Colin Ward (1924-2010) was an architect and one of the leading figures of the UK anarchist movement; he wrote extensively on the welfare system and the social history of Britain, and in particular on issues of housing and planning. From 1947-1960 he was the editor of the anarchist newspaper, Freedom, and from 1961-1970 the editor of the journal Anarchy, gathering round him a group of writers and thinkers who would go on to be influential in their own right. Ward theorised a ‘pragmatist anarchism’ that looked towards removing authoritarian forms of organisation and governance in favour of informal and self-organised mechanisms based on non-hierarchical structures. Unlike other anarchists, Ward recognised that a wholly anarchist society was a theoretical impossibility, as universal consent was unlikely without the use of force or coercion. Ward’s pragmatist anarchism thus strove for a freer society rather than a ‘free society’.
Ward’s writings are characterised by a combination of theoretical discussion on the nature of anarchism with a practical sensibility that looked for empirical results and solutions that could transform real-life situations and everyday living conditions. One of the key themes of his work was the promotion of cooperative self-help strategies, in the form of squatting, tenant cooperatives and self-build projects. Ward was an admirer of Walter Segal whose self-building system he saw as exemplary of such an approach to housing, promoting participation and dweller control. Much of Ward’s later writing was historical in nature, in Cotters and Squatters he wrote a history of informal customs for the appropriation of land in Britain that included the Digger movement, the Plotlanders of southern England and the Welsh tradition of tŷ unnos, where a house is built in one night, which also has its echoes in the geçekondus of Turkey and the amateur building tactics of the global South. Other books uncovered the history of allotments or the creative ways in which children inhabit their environments.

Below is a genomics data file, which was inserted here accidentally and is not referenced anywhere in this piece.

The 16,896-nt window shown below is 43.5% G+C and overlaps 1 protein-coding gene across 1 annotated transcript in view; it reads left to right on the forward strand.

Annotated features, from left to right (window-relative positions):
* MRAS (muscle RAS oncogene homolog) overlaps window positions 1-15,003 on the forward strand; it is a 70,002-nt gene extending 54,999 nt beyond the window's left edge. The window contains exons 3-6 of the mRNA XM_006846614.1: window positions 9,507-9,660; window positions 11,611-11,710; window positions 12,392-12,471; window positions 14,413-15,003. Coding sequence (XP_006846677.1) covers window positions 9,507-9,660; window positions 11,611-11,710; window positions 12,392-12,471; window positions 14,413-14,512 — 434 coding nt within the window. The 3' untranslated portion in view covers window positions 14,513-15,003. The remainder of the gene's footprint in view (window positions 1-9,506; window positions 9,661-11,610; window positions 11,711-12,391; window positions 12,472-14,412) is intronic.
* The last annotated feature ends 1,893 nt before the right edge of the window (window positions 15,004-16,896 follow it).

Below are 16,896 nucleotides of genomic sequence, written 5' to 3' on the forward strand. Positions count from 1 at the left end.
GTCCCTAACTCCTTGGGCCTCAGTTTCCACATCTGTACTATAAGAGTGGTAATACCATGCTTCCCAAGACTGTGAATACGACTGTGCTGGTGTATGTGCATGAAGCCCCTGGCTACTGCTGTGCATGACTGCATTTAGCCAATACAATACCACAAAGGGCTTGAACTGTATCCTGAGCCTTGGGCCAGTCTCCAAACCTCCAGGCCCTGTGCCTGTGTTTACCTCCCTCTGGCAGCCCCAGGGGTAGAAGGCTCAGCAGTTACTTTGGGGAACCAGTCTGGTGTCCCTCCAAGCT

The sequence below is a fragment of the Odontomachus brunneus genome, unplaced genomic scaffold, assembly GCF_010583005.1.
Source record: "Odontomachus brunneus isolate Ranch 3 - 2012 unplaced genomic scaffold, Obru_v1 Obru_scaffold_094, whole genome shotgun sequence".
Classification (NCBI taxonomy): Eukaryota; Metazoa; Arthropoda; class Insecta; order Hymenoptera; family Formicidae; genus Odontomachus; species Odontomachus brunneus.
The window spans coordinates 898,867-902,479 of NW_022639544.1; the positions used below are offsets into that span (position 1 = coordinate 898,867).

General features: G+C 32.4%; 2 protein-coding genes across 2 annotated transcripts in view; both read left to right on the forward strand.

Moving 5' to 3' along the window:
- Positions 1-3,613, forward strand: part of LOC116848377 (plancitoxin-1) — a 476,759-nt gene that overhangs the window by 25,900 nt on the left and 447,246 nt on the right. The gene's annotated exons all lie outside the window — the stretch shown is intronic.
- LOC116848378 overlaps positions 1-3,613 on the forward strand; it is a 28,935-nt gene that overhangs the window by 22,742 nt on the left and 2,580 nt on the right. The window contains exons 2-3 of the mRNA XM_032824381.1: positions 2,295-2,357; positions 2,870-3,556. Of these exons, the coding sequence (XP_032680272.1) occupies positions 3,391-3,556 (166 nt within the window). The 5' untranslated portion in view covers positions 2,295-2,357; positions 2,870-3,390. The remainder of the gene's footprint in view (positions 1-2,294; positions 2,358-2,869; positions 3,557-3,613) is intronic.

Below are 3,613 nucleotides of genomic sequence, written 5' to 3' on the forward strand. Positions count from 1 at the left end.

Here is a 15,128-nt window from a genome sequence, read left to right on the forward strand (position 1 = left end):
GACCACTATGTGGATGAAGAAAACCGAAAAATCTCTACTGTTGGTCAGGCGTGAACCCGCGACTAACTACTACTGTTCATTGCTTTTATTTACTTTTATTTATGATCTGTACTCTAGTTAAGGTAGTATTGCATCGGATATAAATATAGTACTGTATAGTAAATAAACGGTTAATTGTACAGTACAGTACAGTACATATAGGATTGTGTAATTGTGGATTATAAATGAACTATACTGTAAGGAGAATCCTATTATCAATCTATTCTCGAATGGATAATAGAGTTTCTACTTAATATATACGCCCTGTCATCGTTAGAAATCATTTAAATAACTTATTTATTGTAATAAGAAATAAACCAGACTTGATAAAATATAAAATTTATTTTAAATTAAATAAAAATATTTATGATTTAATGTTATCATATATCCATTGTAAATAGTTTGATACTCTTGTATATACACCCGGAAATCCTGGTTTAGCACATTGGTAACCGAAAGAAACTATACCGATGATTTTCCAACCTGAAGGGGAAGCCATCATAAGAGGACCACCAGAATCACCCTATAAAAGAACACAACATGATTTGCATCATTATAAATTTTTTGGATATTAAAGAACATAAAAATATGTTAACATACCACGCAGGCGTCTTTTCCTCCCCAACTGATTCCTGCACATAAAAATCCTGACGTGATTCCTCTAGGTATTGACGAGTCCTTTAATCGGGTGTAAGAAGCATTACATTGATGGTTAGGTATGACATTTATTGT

Ward’s writings did much to dispel popular myths and stereotypes associated with anarchism, as well as demonstrating the practical applicability of such an approach to a wide range of issues pertinent to architecture.